Horse racing has been one of the largest UK sports betting markets for many years now and continues to fly the flag at the top of the pile. It generates hundreds of millions each year for bookmakers and allows punters a constant stream of races to bet on.
There are very few sports like horse racing in which betting plays such a big role. In fact, if for whatever reason betting was made illegal tomorrow, it’s highly likely the sport wouldn’t attract nearly as many punters. and in response the sport would likely decline massively.
Betting is so deeply ingrained in horse racing that it’s not uncommon to find many of the larger races – and even some smaller ones – sponsored by UK bookmakers hoping to get punters using their betting service. After all, where better to advertise for a bookmaker than a sport that is so heavily tied with betting.
The coverage of the sport is also a massive factor into horse racing’s popularity. Races can be found around the UK on a daily basis and often more than just one meeting. This means that online bettors can take advantage of daily racing cards resulting in the availability to bet almost 365 days a year.
Popular Horse Racing Bets / How To Bet On Horse Racing
Horse racing betting can be as simple or as complicated as you wish to make it. Some of the bets can be quite complicated and even tough to work out potential pay-outs, but we will run you through some of the more popular with a couple of curve balls as well that you may not have known about.
- Win Bet – Without doubt the most common bet is the win only bet. You simply pick the horse that you think will win
- Each Way Bet – Each way betting is where you essentially place two bets; the first on the win market and the second on the place market. Before the race the bookmaker will tell you how many places they will pay in an each way market depending on the amount of runners. If you were to put £25 on each way, your stake would equal £50 (£25 on the win market and £25 on the place market). If your horse fails to finish outside the places paid then you will lose your bet. If your horse finishes first then you will receive money for winning the race and from placing in the race. If the horse manages to place but not win, then you will receive the odds on just the place market
- Place Only – Many of the betting exchanges will allow you to bet on the horse placing alone so you don’t need to essentially make two bets such as the each way market
- Lay Bet – Sticking with the betting exchanges, you can lay a horse rather than backing it meaning you expect this horse to lose. It’s an easy way to become your own bookmaker in reality, setting lines and then laying odds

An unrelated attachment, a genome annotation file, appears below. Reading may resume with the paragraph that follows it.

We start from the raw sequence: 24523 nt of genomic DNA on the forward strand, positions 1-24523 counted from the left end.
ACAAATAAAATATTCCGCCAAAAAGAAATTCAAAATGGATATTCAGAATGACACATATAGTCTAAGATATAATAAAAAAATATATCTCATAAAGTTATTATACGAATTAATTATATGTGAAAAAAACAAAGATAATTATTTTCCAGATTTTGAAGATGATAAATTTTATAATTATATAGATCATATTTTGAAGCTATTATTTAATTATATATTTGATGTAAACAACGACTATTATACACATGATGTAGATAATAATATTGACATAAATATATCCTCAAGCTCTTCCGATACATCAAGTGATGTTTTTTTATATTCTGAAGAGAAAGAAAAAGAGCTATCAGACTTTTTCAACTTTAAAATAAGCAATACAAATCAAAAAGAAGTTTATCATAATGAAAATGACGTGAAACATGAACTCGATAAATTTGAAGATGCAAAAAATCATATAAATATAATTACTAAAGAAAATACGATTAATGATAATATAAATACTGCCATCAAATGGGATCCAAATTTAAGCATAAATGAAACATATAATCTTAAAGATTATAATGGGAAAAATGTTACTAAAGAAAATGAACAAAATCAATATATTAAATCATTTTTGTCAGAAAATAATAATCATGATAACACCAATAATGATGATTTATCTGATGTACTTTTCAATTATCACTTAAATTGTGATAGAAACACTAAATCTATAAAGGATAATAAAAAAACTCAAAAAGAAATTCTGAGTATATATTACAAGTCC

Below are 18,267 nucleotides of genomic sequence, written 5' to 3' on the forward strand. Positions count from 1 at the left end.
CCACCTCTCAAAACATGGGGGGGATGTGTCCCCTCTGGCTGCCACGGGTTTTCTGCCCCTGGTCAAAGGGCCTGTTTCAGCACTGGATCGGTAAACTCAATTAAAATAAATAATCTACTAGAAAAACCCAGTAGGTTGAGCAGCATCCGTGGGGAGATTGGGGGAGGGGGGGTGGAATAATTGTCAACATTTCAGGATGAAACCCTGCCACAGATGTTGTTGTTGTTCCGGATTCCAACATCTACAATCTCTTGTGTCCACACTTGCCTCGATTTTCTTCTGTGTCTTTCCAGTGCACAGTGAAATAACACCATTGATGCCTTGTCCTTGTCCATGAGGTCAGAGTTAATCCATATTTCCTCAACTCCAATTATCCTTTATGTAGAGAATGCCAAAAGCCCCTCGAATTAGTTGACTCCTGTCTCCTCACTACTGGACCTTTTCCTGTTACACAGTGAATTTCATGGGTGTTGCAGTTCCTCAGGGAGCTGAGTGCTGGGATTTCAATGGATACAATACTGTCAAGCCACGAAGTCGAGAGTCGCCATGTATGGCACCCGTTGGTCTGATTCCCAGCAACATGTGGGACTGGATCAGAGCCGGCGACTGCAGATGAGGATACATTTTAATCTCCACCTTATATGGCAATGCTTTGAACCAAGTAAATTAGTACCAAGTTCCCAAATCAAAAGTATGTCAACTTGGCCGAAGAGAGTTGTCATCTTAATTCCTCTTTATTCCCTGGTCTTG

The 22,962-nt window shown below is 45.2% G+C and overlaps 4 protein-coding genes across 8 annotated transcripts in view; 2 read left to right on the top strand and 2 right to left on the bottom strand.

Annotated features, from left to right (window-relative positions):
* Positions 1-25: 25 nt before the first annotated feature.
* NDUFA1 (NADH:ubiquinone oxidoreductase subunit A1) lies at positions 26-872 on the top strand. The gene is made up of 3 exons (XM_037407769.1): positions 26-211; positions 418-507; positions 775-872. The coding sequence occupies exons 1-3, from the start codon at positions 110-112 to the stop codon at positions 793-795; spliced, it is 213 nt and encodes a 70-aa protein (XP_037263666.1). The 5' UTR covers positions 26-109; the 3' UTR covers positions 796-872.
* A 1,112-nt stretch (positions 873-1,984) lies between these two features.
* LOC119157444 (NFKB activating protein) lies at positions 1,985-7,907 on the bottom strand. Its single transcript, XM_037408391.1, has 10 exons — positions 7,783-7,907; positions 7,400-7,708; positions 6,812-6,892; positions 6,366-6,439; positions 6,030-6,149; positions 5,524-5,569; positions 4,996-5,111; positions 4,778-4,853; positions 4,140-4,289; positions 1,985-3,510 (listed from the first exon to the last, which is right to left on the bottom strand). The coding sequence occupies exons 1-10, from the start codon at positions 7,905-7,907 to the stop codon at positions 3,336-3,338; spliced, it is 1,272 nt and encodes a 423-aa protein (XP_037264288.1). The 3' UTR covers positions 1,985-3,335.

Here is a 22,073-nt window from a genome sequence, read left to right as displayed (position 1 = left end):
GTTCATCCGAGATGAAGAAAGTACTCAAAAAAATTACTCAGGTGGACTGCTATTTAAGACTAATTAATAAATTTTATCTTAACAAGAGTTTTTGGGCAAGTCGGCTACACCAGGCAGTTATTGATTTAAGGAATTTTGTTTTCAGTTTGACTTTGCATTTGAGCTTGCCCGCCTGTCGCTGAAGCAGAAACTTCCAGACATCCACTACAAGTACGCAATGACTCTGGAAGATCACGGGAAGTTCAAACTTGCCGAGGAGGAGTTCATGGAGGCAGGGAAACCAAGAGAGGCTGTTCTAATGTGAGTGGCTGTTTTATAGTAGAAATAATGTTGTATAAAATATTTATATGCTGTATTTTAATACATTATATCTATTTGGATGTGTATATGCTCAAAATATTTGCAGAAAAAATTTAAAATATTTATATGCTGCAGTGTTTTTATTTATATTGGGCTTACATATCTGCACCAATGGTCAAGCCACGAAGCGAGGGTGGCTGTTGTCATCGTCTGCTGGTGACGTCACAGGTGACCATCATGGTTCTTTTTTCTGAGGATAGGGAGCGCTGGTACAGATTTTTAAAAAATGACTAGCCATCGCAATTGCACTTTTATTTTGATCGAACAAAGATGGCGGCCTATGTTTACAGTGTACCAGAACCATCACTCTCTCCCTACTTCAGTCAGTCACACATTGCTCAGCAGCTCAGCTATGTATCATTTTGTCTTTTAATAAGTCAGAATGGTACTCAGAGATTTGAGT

- Forecasts & Tricasts – These are bets to predict the horses finishing first and second in a race (forecast) and first, second and third in a race (tricast)
- Accumulator – An accumulator allows you to pick the right result in more than one race to increase the odds and hit a potentially large payday. Many bettors like to take a few strong favourites on their accumulator to make what initially would be short odds placing on a single market, into much more appealing odds by taking on a few races
- Tote Betting – The Tote offer an array of betting types for its punters and is a good way to change up your betting patterns to keep everything fresh. Let’s take a look at couple of the more popular ones
- Scoop 6 – The Scoop 6 is probably the Tote’s biggest betting pool where you need to correctly guess the winners of 6 races that are shown on Channel 4 on Saturday to be in with the chance of winning a massive jackpot. The Scoop 6 was the bet that made the first horse racing millionaire from just one bet
- Placepot – Similar to an each way bet, you need to select the horse that finishes in the paid places. The places depend on the amount of runners in the event
- Top Trainer – You often find these markets at the major meetings such as the Cheltenham Festival where you pick which trainer will have the most wins. You can also bet on the flat and jumps seasonal Trainer Championships where you can bet on who will win the most prize money
- Top Jockey – As with the trainers championships, you can bet on the top flat and jumps jockeys in a season, with the Champion the jockey with with the most winners. These are again available for the big meetings such as Royal Ascot
Horse Racing Betting Rules
There are quite a few rules when it comes to betting on horse racing. We have provided just a handful so if you require more information then please visit your bookmakers help section or contact their support.
- Dead Heat – If a dead heat occurs then the stake money for each horse is divided by the number of runners and then paid out accordingly. This also applies to dead heats for second, third and so on depending on places paid in that race.
- Rule 4 – Rule 4 is designed to protect the bookmakers when the favourites have to late withdraw from a race meaning the odds on the other horses are affected. It allows them to alter the odds to reflect the current starting horses and the fact that the (or one of the) favourites is no longer involved.
The starting price in horse racing is where the punter accepts the price that the bookmaker sets at the time the race starts. So, whilst they may be offering odds at the time you place the bet, these won’t necessarily be the odds that you have taken. From the time that you place the bet to the time of the start of the race there is a good chance these odds will have fluctuated.
To be honest, few people take the starting price these days as it’s unpredictable and you never know if you are going to be getting value or not. Let’s face it, each bet should take into account the price for that bet, as it’s only at this point that you can work out if you are finding value or not.
So, why would people take the starting price over a set price?
One of the most common reasons is simply not being around at the start of the race. Within the hour leading up to that race you can get a pretty good idea of how the market is going to react, i.e. if the price will drift or shorten.